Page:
The biggest risk for Venice are tourists, who only come for one day or if they stay longer rent a private apartment (those affect rental prices for locals directly!) and try to safe money by bringing their own food 🙂 This may sound harsh, but it’s the reality for Venice.
You should plan to spend a little more of your Euros in Venice. This way you don’t just feed off of the beauty of the city, but also give back a little to help it sustain.
Support Venice by staying overnight and spend some of your money on hotels, restaurants, art… you name it!
Where to eat in Venice
A winter visit in Venice probably is the best way to assist the city. Visiting in the low season is always a great way to avoid the “boat to sink” quite literally speaking. And on the plus side, when it’s cold outside you’ll spend more time indoors (hence spending more money on entrance fees and restaurant bills). Speaking of restaurants: Venice has an abundance of restaurants, but a high risk for you to spend your money at the wrong place. There probably is no other Italian city with so many bad restaurants 😉
The bar & restaurant at “Palazzina Venice by Starck” is a great place to have a drink and eat a bite.
We had our worst dinner at “Taverna La Fenice“. We should’ve probably escaped the moment they offered the bread basket: It was accompanied by olive oil with mustard in it. If this doesn’t ring an alarm bell, than the risotto that was served in a huge loaf of white bread covered in aluminium foil should definitely! And we paid over 150 Euros for this hot mess.
Breakfast at “Palazzina Venice by Starck” was a true delight, definitely better than some of our dinner failures.
The only way to escape bad restaurant experiences is by asking locals. No blogposts of foreign visitors can give you the right answer – especially as restaurant owners and chefs are changing all the time. We spent our favourite dinner at the “Osteria Nono Risorto“! We ate incredible Pizza and Pasta, it all was absolutely delicious and authentic (no mustard in the olive oil) and cost a fraction from our horrible dinner the night before.
A recommendation of a friend who lives in Venice, the Osteria Nono Risorto was our favourite dinner spot!
Our second favourite dinner was spent at “Luna Sentada“. This is a more upscale place that features rather unusual dishes. The “Puntarelle pie with Taleggio cheese” was quite outstanding!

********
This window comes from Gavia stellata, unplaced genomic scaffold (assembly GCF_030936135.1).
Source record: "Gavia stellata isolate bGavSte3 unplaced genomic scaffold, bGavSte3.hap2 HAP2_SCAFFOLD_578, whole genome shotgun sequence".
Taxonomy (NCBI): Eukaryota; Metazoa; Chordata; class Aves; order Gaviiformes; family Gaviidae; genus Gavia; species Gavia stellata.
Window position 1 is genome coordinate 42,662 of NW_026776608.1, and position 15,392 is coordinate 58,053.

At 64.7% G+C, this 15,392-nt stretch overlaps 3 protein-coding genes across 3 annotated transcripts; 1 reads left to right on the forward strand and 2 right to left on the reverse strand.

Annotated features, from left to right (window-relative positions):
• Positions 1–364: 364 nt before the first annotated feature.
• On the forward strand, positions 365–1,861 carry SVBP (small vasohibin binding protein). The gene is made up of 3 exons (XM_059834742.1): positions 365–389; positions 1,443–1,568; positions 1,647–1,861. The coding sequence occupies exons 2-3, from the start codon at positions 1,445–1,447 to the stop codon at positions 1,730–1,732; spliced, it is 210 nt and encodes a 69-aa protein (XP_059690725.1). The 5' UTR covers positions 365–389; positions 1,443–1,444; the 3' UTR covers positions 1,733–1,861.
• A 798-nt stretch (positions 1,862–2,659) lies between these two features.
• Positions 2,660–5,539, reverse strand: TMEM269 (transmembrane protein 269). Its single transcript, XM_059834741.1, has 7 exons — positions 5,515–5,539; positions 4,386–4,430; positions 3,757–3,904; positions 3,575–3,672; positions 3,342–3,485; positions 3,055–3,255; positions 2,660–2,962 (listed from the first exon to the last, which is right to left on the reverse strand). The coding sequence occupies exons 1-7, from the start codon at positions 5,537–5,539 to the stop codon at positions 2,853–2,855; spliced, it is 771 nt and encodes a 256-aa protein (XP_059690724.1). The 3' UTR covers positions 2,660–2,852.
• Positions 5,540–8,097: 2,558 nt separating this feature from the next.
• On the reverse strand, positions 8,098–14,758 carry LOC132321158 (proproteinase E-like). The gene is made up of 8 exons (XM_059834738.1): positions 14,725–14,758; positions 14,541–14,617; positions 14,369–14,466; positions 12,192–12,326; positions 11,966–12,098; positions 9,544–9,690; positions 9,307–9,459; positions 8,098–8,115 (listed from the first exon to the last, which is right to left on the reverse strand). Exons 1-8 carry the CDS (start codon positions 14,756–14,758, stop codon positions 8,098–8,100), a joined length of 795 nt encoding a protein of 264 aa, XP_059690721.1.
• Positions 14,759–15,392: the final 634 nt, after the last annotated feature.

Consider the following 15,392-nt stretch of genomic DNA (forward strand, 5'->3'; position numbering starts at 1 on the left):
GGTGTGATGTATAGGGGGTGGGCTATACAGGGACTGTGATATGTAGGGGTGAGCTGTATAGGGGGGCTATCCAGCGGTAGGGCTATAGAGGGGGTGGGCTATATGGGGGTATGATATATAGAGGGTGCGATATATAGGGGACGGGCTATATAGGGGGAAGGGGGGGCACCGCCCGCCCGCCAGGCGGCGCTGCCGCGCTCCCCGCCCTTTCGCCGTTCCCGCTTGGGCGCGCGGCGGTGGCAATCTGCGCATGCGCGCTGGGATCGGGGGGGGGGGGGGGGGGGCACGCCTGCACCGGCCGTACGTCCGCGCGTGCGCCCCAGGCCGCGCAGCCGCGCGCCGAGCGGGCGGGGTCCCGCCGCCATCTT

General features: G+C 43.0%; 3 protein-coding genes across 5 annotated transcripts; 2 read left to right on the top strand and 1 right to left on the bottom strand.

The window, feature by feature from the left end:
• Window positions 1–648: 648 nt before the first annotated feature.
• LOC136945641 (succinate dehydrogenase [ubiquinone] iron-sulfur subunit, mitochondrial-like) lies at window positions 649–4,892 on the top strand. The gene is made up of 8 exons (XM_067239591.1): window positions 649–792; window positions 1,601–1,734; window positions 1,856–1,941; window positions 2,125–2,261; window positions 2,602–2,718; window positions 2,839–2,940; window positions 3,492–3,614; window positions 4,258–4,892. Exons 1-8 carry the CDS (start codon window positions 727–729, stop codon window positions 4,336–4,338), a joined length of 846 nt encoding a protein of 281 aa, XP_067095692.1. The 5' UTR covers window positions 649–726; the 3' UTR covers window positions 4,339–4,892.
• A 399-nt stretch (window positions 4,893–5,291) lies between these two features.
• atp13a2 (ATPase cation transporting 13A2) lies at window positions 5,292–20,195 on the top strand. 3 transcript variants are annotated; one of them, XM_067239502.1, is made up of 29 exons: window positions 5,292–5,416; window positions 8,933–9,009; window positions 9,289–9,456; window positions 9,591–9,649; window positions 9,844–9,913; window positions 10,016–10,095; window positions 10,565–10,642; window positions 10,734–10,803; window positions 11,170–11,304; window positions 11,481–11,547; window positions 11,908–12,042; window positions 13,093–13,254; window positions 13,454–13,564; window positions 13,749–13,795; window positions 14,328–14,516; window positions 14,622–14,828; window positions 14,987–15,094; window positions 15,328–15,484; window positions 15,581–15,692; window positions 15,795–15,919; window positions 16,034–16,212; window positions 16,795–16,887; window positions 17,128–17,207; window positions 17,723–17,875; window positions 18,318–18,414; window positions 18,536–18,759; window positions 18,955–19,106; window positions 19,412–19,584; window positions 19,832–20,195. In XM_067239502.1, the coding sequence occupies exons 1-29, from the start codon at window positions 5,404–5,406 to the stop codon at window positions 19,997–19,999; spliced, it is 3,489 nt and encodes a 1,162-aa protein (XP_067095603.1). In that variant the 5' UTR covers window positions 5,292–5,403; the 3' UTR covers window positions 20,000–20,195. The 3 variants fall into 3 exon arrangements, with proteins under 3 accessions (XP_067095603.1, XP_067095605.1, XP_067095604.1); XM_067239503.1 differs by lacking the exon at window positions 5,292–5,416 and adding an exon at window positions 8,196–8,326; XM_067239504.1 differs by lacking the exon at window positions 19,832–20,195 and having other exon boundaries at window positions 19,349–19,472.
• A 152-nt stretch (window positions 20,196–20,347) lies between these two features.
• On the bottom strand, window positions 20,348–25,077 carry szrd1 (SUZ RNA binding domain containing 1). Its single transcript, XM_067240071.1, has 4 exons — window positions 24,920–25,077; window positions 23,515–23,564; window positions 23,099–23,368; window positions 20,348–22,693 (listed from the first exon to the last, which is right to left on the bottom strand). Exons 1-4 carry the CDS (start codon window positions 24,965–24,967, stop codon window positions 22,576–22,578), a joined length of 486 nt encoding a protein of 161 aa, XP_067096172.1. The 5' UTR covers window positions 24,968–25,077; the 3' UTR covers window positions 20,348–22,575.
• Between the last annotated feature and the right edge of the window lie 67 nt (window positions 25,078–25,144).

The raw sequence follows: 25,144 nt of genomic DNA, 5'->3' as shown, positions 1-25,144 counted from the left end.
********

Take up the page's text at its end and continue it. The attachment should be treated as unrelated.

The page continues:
A little more upscale, but still cozy – this restaurant has a very creative chef!
One thing that is a necessity when visiting Venice is to do “Cicchetti”. You might already know the Italian tradition of having drinks and little snacks before dinner as “Aperitivo” – it’s basically the same thing in the Venetian version. To get the real deal you have to visit one of the “Bàcari”. Our favourites being “Bacaro Risorto” (Campo S. Provolo, 4700, 30122 Venezia) and “Bacaro da Fiore” (Calle de le Boteghe, 3461, 30123 Venezia). Whenever there’s a chance to order a red house wine, go for it – you won’t regret it!
Disclaimer: There’s not many vegetarian dishes at Cicchetti unfortunately. In Venice you’ll get an abundance of seafood though if you’re into this. We had to stick with little Tramezzini and Mini Pizze most of the time.
The Krug lounge at “Palazzina G” is the perfect place for a glass of champagne before dinner.
Winter highlights in Venice
If you have already eaten your way through Venice you might finally also want to see a bit of the city. We spent 4 nights in the city, but haven’t discovered half of it – probably because we did spend a lot of time indoors in the bars and our comfortable hotels 😉
The Baglioni Hotel didn’t really make it easy for us to leave 🙂
But nevertheless we did leave the hotels and bars at some point to discover a bit of the city. In Venice it’s a requirement to just wander around and discover hidden canals and alleys (or end up in dead end streets at the water) :). But in winter it’s also a good idea to plan for some spots where you can get inside for a bit.
4 best photography spots in Venice
1. Bridge of Sighs early in the morning
This bridge draws in every Venice winter – hence it becomes quite crowded early on. Make this your first stop in the morning!
2. Scala Contarini del Bovolo for a view of the city
Climbing up this tower isn’t on everybody’s list, but it’s a great place for a quick stop and a lookout. The adjacent museum is small and not too noteworthy, but the tower alone is worth the entrance fee.
3. Rooftop of the “Fondaco Dei Tedeschi” shopping mall
Another lookout spot is hidden in a huge shopping mall right next to the Rialto bridge. Attention: You should reserve a ticket (which is free of charge) before you go there. We got the ticket online for a specific time slot and still stood in line for a bit. Although winter is the lower season, this is quite a famous spot!
4. Campanile di San Marco
Last but not least – the very top of the Campanile makes for a great overview over the city of Venice.
These were our 4 favourite spots to shoot Venice in winter. If you ever visit Venice, make sure to leave something behind for the locals, that goes beyond your carbon footprint and your trash. The Venetians will thank you!
Searching for a hotel in Venice?
Read our review of this Italian-owned 5* hotel right next to the Piazza San Marco: